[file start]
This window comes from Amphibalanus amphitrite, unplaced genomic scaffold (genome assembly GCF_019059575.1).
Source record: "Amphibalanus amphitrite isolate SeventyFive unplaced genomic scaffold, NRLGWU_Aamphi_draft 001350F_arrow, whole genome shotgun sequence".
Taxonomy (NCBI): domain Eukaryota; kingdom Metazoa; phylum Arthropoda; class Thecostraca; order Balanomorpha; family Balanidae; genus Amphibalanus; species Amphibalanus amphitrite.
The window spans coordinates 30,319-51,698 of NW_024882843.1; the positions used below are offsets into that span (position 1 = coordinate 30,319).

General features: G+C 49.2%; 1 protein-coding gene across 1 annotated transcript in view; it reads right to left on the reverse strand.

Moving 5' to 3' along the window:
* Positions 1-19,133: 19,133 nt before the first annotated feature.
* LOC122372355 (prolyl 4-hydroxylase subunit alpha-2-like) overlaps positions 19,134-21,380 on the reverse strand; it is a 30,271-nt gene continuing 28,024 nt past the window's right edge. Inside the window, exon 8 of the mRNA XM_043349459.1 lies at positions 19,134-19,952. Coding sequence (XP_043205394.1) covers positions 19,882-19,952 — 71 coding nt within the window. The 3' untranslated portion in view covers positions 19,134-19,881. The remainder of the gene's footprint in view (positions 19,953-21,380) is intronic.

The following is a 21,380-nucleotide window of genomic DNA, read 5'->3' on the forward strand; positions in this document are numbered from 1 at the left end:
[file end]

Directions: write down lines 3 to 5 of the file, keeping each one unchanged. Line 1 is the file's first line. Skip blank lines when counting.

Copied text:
Taxonomy (NCBI): domain Eukaryota; kingdom Metazoa; phylum Arthropoda; class Thecostraca; order Balanomorpha; family Balanidae; genus Amphibalanus; species Amphibalanus amphitrite.
The window spans coordinates 30,319-51,698 of NW_024882843.1; the positions used below are offsets into that span (position 1 = coordinate 30,319).

General features: G+C 49.2%; 1 protein-coding gene across 1 annotated transcript in view; it reads right to left on the reverse strand.